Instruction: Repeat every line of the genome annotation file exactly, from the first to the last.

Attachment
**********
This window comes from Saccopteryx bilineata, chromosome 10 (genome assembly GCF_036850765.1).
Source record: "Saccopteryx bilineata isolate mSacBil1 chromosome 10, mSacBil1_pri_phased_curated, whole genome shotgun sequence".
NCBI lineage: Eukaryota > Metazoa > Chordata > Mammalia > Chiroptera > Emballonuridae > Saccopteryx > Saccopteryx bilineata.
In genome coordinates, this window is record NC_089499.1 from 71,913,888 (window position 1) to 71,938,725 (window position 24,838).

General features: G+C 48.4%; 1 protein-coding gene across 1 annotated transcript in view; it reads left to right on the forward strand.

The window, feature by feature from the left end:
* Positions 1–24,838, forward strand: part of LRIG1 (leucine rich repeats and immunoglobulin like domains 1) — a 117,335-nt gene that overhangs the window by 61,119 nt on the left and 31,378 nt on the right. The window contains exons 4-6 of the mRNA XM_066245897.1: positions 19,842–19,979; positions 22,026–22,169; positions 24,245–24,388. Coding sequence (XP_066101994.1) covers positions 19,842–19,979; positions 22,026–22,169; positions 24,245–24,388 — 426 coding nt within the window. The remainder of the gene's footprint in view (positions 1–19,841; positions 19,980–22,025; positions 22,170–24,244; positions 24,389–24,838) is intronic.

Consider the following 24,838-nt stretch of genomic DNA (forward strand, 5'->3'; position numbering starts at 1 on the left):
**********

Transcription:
This window comes from Saccopteryx bilineata, chromosome 10 (genome assembly GCF_036850765.1).
Source record: "Saccopteryx bilineata isolate mSacBil1 chromosome 10, mSacBil1_pri_phased_curated, whole genome shotgun sequence".
NCBI lineage: Eukaryota > Metazoa > Chordata > Mammalia > Chiroptera > Emballonuridae > Saccopteryx > Saccopteryx bilineata.
In genome coordinates, this window is record NC_089499.1 from 71,913,888 (window position 1) to 71,938,725 (window position 24,838).

General features: G+C 48.4%; 1 protein-coding gene across 1 annotated transcript in view; it reads left to right on the forward strand.

The window, feature by feature from the left end:
* Positions 1–24,838, forward strand: part of LRIG1 (leucine rich repeats and immunoglobulin like domains 1) — a 117,335-nt gene that overhangs the window by 61,119 nt on the left and 31,378 nt on the right. The window contains exons 4-6 of the mRNA XM_066245897.1: positions 19,842–19,979; positions 22,026–22,169; positions 24,245–24,388. Coding sequence (XP_066101994.1) covers positions 19,842–19,979; positions 22,026–22,169; positions 24,245–24,388 — 426 coding nt within the window. The remainder of the gene's footprint in view (positions 1–19,841; positions 19,980–22,025; positions 22,170–24,244; positions 24,389–24,838) is intronic.

Consider the following 24,838-nt stretch of genomic DNA (forward strand, 5'->3'; position numbering starts at 1 on the left):